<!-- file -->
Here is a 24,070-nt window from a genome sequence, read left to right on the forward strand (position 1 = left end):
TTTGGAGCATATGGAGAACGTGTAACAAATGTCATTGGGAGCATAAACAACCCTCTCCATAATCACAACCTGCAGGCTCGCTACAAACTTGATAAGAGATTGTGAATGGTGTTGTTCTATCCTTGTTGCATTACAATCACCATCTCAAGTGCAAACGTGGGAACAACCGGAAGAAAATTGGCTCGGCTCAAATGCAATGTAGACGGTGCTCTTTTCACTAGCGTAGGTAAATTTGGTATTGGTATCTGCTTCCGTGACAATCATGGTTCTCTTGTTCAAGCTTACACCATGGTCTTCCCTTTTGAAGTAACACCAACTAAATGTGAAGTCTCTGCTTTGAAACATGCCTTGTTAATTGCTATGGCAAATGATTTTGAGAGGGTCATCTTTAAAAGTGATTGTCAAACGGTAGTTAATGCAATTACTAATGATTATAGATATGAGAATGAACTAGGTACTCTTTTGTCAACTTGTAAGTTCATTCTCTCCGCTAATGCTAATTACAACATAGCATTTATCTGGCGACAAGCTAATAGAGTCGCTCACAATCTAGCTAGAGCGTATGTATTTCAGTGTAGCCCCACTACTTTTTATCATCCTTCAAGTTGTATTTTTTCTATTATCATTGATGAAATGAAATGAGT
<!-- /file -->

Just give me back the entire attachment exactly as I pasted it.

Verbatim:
Here is a 24,070-nt window from a genome sequence, read left to right on the forward strand (position 1 = left end):
TTTGGAGCATATGGAGAACGTGTAACAAATGTCATTGGGAGCATAAACAACCCTCTCCATAATCACAACCTGCAGGCTCGCTACAAACTTGATAAGAGATTGTGAATGGTGTTGTTCTATCCTTGTTGCATTACAATCACCATCTCAAGTGCAAACGTGGGAACAACCGGAAGAAAATTGGCTCGGCTCAAATGCAATGTAGACGGTGCTCTTTTCACTAGCGTAGGTAAATTTGGTATTGGTATCTGCTTCCGTGACAATCATGGTTCTCTTGTTCAAGCTTACACCATGGTCTTCCCTTTTGAAGTAACACCAACTAAATGTGAAGTCTCTGCTTTGAAACATGCCTTGTTAATTGCTATGGCAAATGATTTTGAGAGGGTCATCTTTAAAAGTGATTGTCAAACGGTAGTTAATGCAATTACTAATGATTATAGATATGAGAATGAACTAGGTACTCTTTTGTCAACTTGTAAGTTCATTCTCTCCGCTAATGCTAATTACAACATAGCATTTATCTGGCGACAAGCTAATAGAGTCGCTCACAATCTAGCTAGAGCGTATGTATTTCAGTGTAGCCCCACTACTTTTTATCATCCTTCAAGTTGTATTTTTTCTATTATCATTGATGAAATGAAATGAGT